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2. SQL SERVER NEWS AND VIEWS
Microsoft has released a fix for a bug in SQL Server 2000 Service Pack 3 (SP3). When you upgrade to SP3, the Data Transformation Services (DTS) Designer and Enterprise Manager might disappear unexpectedly because of an access violation. Before it disappears, Enterprise Manager might generate an access violation message.
Although Microsoft has a supported fix for this bug, the company is still testing the fix. Therefore, if the bug doesn't severely affect your system, Microsoft recommends that you wait for the next SQL Server 2000 service pack, which will contain the thoroughly tested fix.
If you want to apply the fix right away, contact Microsoft Product Support Services (PSS). You can obtain a complete list of PSS phone numbers and information about support costs at
The voting has closed in SQL Server Magazine's nonscientific Instant Poll for the question, "Do you read the End User License Agreement (EULA) before you install new software?" Here are the results (+/- 1 percent) from the 461 votes:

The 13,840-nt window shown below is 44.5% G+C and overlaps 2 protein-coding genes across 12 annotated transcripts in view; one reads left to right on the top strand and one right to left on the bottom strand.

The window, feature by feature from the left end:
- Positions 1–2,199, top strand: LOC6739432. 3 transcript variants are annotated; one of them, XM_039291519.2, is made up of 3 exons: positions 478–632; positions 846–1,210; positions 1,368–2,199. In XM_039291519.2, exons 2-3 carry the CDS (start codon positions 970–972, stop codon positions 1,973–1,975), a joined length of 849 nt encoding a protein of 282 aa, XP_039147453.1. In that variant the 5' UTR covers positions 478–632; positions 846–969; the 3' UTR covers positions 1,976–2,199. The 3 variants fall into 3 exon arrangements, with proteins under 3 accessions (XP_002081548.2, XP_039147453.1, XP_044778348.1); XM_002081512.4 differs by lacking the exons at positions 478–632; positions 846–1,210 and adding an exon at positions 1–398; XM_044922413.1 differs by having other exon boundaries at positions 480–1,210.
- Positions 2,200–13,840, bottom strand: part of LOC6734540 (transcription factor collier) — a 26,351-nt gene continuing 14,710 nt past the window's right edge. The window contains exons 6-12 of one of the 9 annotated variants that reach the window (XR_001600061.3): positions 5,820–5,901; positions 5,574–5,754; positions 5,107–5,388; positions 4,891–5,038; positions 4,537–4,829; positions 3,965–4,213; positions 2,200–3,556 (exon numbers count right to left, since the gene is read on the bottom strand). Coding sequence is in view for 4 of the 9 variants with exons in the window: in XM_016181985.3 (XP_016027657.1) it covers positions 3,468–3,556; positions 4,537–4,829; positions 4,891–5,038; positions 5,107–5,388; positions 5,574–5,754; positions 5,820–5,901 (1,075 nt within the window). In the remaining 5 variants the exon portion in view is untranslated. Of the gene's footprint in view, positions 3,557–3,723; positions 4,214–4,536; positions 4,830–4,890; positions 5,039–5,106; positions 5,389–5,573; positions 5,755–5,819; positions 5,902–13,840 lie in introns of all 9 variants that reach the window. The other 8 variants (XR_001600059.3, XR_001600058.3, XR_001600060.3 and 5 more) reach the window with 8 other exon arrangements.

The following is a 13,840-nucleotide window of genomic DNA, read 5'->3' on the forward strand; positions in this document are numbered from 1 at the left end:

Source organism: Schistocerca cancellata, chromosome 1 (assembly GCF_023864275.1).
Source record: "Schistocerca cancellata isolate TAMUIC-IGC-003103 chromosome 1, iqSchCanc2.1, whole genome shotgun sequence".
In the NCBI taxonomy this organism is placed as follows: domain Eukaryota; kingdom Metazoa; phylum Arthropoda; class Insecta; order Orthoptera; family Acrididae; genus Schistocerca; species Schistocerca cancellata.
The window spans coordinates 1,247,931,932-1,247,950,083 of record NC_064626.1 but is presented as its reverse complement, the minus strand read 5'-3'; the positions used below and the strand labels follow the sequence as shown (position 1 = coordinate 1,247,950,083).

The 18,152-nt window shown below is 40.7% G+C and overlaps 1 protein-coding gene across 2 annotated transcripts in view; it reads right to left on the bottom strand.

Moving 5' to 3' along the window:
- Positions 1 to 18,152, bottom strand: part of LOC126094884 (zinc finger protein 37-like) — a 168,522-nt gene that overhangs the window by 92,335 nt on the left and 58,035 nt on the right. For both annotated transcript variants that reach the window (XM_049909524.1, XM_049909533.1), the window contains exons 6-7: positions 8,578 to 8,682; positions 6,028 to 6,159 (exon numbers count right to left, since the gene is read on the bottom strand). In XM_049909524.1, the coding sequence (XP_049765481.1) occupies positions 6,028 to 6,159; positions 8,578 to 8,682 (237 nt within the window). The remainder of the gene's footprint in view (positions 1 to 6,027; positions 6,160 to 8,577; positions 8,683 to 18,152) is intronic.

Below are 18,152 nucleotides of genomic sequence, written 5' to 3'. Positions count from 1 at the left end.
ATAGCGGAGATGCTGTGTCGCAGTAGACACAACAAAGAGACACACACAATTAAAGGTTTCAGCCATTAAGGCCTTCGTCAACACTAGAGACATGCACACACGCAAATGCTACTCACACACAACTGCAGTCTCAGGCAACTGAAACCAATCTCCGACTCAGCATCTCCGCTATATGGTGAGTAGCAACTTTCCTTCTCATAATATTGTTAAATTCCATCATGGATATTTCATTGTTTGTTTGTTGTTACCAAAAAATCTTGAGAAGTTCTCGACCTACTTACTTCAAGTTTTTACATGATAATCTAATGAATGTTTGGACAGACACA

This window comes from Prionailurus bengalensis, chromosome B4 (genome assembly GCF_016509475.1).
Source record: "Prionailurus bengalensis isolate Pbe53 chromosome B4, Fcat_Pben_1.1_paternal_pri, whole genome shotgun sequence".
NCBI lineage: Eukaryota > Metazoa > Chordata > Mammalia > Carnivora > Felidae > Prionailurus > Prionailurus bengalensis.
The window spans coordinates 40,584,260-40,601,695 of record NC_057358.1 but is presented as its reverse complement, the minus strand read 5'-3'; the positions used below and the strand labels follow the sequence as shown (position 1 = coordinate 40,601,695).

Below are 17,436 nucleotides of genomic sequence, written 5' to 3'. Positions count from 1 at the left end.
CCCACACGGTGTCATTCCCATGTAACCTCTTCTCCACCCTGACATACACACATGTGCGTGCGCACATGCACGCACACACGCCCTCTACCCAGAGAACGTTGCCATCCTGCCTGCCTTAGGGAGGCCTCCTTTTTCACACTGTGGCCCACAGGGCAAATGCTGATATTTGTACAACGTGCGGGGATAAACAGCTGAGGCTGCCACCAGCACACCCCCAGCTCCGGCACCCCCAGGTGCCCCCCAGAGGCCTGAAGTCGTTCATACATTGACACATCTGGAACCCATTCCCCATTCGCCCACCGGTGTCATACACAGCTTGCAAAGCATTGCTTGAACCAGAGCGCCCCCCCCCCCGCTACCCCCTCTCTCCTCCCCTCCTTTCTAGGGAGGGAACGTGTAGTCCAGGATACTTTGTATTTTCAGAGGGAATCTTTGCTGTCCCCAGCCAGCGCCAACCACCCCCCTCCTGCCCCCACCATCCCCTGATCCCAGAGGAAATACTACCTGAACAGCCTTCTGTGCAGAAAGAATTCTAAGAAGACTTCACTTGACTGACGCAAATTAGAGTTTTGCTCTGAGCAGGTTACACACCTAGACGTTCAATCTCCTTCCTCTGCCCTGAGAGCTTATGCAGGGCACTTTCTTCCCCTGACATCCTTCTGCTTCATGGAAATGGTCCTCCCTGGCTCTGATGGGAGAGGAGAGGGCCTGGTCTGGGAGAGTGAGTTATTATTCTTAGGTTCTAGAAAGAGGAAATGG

- 3% Always
- 11% Sometimes
- 32% Rarely
- 54% Never
The next Instant Poll question is "Do you think that your organization's network is more secure or less secure than it was a year ago?" Go to the SQL Server Magazine Web site and submit your vote for 1) More secure, 2) Less secure, or 3) Not sure.
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Visual Studio .NET has experienced slow enterprise adoption in its first year, but the product includes new features that might make database developers want to speed up the adoption rate. In his March SQL Server Magazine column, "The New Visual Studio .NET," Michael Otey describes seven of these new features. Read the full article online at
While trying to insert a query from a development server to a production server in Query Analyzer, msturek got the error message "Login failed for user 'sa'." Msturek wasn't sure why this error was important because he's using Windows authentication, but he checked his sa account anyway. When msturek right-clicks the sa account in Enterprise Manager, he gets the SQL-DMO error message "The name 'dbo' was not found in the Users collection. If the name is a qualified name, use \[\] to separate various parts of the name, and try again." So far, the only direct impact msturek sees is that he can't perform cross-server queries, but he's concerned that the error might indicate a bigger problem. Offer your advice and read other users' suggestions on the SQL Server Magazine forums at the following URL:
(contributed by Microsoft's SQL Server Development Team, email@example.com)
Q. I want to load Microsoft Word documents into SQL Server, then index the documents so I can use them in relational queries. How can I import and index the documents?